The protrusion 55 may be circumferential, partially circumferential, or can be one or more individual spikes or protrusions. When the outer wall 28 is crimped toward the valve seat 20, the force drives the protrusion 55 into the surface of the outer wall 28 thereby securing the seat 20 within the valve seat recess 22. In other embodiments, a plurality of edges or protrusions 55 are used to secure and seal the valve seat 20. For example, one or more protrusions 55 may be formed to engage the inner wall 26, the outer wall 28, or may be formed on a corner or edge of the valve seat or the bottom surface 27 of the valve seat 20. It is generally preferred to provide the protrusion or protrusions on the outer portion of the seat 20, as crimping the inner wall towards the seat places tension on the seat and placing the protrusion on the bottom the requires force to be applied to the top surface, or sealing surface of the seat. In another embodiment, the edge or protrusion 55 is forced into the valve seat recess 22 wherein a circumferential, or partial circumferential, indentation (not shown) is located along the valve body side wall to receive the edge or protrusion. An adequate seal may not be formed if the seal is not circumferential. In such cases, an additional sealing mechanism can be used, such as a thin polymeric layer on one or more surfaces of the seat. In another embodiment, the edge or protrusion 55 is located on a valve body wall, such as the outer wall 28 and digs into the seat to secure and seal the seat in the recess 22.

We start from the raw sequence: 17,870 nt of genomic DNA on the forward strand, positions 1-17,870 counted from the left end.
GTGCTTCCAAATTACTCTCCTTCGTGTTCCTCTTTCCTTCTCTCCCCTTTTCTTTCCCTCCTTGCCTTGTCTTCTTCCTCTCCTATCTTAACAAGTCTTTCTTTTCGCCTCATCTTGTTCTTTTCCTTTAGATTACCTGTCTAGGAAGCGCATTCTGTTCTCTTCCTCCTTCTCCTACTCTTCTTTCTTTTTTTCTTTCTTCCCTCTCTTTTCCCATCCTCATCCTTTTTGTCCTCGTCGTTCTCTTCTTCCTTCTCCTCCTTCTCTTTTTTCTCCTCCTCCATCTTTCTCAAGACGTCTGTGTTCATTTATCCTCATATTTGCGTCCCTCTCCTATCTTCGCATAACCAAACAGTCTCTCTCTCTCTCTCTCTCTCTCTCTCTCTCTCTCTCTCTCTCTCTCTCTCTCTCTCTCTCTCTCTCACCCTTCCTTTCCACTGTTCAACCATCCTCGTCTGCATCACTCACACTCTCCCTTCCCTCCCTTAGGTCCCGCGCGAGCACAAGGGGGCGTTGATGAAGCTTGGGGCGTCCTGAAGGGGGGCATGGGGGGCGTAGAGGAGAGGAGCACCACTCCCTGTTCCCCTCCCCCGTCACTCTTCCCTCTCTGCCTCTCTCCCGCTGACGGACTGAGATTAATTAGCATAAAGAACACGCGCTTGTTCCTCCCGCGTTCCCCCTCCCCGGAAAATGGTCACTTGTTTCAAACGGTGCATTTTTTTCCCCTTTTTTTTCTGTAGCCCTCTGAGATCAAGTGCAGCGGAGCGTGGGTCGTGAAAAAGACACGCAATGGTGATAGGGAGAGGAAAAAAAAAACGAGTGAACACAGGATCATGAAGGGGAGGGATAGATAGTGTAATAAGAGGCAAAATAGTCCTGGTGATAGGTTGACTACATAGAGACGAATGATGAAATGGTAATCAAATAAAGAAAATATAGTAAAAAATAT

In another embodiment of the present invention, the inner wall 26 can be removed, and the valve seat 20 can be secured to the outer wall 28 by driving protrusion 55 into the surface of the outer wall 28. FIGS. 5A-5B show the staking of the valve seat 20 employing only the outer stale 28. When the outer wall 28 is crimped downward toward the valve seat 20, edge 55 digs into the stake, thereby securing the seat within the valve seat recess 22. The inner portion of the seat is thus flush with the fluid passageway at the point of connection. As such, the inner portion of the seat forms a continuous flow path with the fluid passageway. This embodiment provides the advantage of moving the sealing surface 50 of the valve seat 20 inward toward the flow passageway 60. By moving the sealing surface 50 closer to the flow passageway 60, the seal, i.e. the circumferential contact between the sealing surface 50 and the diaphragm 16, is smaller, perhaps forty percent of the seal otherwise required. With a reduced seal area, the actuator 18 needs to produce less force to provide the seal, thereby increasing the cycle life of the valve. In order to further minimize the seal circumference, the inner portion of the seal can lie along the same axis as the fluid passageway, thereby forming a straight continuous flow path.